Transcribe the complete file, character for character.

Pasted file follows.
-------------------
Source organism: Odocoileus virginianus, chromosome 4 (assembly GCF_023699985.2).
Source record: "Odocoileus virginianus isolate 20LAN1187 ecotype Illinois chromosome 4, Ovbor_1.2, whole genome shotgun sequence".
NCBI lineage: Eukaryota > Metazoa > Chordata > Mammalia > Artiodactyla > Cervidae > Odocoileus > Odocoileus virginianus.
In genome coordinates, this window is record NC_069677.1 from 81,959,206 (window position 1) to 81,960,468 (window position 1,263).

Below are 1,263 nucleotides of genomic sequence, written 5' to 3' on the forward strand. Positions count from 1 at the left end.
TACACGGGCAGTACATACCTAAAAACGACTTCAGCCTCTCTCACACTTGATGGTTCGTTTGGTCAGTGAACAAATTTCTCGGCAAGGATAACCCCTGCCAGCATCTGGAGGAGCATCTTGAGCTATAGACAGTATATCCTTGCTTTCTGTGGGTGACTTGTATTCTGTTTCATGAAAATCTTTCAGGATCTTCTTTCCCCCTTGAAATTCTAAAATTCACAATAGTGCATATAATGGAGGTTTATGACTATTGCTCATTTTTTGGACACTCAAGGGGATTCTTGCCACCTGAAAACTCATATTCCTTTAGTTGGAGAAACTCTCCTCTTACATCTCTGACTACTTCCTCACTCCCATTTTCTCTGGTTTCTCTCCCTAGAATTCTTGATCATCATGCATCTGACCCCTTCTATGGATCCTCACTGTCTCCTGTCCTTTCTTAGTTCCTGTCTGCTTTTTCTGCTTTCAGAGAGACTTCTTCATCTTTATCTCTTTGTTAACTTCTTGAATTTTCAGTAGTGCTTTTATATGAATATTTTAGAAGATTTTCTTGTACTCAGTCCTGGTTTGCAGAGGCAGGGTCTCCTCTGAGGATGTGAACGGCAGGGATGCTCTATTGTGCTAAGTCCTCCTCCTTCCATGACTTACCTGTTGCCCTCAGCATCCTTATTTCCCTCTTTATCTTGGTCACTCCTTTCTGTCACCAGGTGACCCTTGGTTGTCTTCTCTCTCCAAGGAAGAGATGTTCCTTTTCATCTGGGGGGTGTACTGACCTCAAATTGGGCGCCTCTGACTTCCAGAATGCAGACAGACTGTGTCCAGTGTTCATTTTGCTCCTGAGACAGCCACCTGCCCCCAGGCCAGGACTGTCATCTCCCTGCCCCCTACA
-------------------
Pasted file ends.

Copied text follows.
Source organism: Odocoileus virginianus, chromosome 4 (assembly GCF_023699985.2).
Source record: "Odocoileus virginianus isolate 20LAN1187 ecotype Illinois chromosome 4, Ovbor_1.2, whole genome shotgun sequence".
NCBI lineage: Eukaryota > Metazoa > Chordata > Mammalia > Artiodactyla > Cervidae > Odocoileus > Odocoileus virginianus.
In genome coordinates, this window is record NC_069677.1 from 81,959,206 (window position 1) to 81,960,468 (window position 1,263).

Below are 1,263 nucleotides of genomic sequence, written 5' to 3' on the forward strand. Positions count from 1 at the left end.
TACACGGGCAGTACATACCTAAAAACGACTTCAGCCTCTCTCACACTTGATGGTTCGTTTGGTCAGTGAACAAATTTCTCGGCAAGGATAACCCCTGCCAGCATCTGGAGGAGCATCTTGAGCTATAGACAGTATATCCTTGCTTTCTGTGGGTGACTTGTATTCTGTTTCATGAAAATCTTTCAGGATCTTCTTTCCCCCTTGAAATTCTAAAATTCACAATAGTGCATATAATGGAGGTTTATGACTATTGCTCATTTTTTGGACACTCAAGGGGATTCTTGCCACCTGAAAACTCATATTCCTTTAGTTGGAGAAACTCTCCTCTTACATCTCTGACTACTTCCTCACTCCCATTTTCTCTGGTTTCTCTCCCTAGAATTCTTGATCATCATGCATCTGACCCCTTCTATGGATCCTCACTGTCTCCTGTCCTTTCTTAGTTCCTGTCTGCTTTTTCTGCTTTCAGAGAGACTTCTTCATCTTTATCTCTTTGTTAACTTCTTGAATTTTCAGTAGTGCTTTTATATGAATATTTTAGAAGATTTTCTTGTACTCAGTCCTGGTTTGCAGAGGCAGGGTCTCCTCTGAGGATGTGAACGGCAGGGATGCTCTATTGTGCTAAGTCCTCCTCCTTCCATGACTTACCTGTTGCCCTCAGCATCCTTATTTCCCTCTTTATCTTGGTCACTCCTTTCTGTCACCAGGTGACCCTTGGTTGTCTTCTCTCTCCAAGGAAGAGATGTTCCTTTTCATCTGGGGGGTGTACTGACCTCAAATTGGGCGCCTCTGACTTCCAGAATGCAGACAGACTGTGTCCAGTGTTCATTTTGCTCCTGAGACAGCCACCTGCCCCCAGGCCAGGACTGTCATCTCCCTGCCCCCTACA